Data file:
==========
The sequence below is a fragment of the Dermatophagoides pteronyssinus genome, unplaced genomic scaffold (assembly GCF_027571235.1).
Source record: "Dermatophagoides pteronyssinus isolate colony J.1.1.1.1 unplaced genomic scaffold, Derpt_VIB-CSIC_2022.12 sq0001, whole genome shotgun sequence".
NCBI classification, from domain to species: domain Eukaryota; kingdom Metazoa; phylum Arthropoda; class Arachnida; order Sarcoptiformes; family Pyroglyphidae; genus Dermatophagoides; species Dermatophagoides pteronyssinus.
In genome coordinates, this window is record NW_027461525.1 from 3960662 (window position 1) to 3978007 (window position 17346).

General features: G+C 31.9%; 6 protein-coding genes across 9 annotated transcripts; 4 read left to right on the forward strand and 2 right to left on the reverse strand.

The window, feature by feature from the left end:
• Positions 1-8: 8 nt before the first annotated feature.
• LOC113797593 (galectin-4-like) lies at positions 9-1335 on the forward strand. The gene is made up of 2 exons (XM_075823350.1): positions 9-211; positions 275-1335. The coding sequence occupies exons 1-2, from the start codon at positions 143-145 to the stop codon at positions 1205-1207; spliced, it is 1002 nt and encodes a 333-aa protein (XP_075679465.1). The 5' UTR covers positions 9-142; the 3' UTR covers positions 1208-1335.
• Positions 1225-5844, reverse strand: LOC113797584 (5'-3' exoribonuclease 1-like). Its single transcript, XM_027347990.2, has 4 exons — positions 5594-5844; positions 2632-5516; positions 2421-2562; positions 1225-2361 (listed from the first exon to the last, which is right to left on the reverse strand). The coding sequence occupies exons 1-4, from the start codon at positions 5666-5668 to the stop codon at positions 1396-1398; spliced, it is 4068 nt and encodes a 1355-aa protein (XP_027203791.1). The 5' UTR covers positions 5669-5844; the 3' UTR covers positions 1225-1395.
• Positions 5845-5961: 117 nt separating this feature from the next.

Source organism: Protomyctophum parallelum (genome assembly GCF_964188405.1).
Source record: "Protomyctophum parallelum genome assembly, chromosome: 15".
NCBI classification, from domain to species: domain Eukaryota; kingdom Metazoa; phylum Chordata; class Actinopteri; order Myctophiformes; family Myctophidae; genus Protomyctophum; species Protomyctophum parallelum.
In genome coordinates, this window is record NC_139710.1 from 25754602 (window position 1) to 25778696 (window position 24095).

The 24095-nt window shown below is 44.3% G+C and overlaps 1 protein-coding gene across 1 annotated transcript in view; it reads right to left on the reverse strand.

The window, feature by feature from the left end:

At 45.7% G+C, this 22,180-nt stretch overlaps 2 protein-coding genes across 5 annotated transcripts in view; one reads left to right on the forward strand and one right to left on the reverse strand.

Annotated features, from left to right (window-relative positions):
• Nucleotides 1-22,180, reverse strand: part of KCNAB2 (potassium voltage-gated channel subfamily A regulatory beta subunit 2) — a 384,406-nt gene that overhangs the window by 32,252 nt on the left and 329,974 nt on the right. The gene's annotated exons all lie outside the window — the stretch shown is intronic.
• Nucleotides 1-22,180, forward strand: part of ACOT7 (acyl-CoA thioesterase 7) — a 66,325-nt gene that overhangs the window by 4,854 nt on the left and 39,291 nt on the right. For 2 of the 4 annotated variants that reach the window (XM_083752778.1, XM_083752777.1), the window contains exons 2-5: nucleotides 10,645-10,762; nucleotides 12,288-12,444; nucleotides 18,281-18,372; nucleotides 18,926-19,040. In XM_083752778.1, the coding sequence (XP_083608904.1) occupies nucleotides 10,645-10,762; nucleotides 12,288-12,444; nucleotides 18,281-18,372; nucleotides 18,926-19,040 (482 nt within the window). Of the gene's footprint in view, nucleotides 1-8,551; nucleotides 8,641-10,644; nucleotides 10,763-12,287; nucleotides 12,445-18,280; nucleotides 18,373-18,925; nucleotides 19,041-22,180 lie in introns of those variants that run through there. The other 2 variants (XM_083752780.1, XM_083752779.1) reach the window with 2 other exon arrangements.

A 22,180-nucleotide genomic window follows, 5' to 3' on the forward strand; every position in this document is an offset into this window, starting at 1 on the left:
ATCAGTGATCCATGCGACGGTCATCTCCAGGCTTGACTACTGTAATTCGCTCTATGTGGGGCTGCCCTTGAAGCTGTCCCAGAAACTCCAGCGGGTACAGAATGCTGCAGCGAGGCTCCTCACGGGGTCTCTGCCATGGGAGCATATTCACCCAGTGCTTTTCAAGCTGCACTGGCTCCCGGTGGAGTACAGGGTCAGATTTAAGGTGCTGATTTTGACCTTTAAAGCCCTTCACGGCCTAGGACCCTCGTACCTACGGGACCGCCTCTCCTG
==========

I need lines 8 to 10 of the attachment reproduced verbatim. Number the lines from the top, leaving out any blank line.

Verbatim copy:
• LOC113797593 (galectin-4-like) lies at positions 9-1335 on the forward strand. The gene is made up of 2 exons (XM_075823350.1): positions 9-211; positions 275-1335. The coding sequence occupies exons 1-2, from the start codon at positions 143-145 to the stop codon at positions 1205-1207; spliced, it is 1002 nt and encodes a 333-aa protein (XP_075679465.1). The 5' UTR covers positions 9-142; the 3' UTR covers positions 1208-1335.
• Positions 1225-5844, reverse strand: LOC113797584 (5'-3' exoribonuclease 1-like). Its single transcript, XM_027347990.2, has 4 exons — positions 5594-5844; positions 2632-5516; positions 2421-2562; positions 1225-2361 (listed from the first exon to the last, which is right to left on the reverse strand). The coding sequence occupies exons 1-4, from the start codon at positions 5666-5668 to the stop codon at positions 1396-1398; spliced, it is 4068 nt and encodes a 1355-aa protein (XP_027203791.1). The 5' UTR covers positions 5669-5844; the 3' UTR covers positions 1225-1395.
• Positions 5845-5961: 117 nt separating this feature from the next.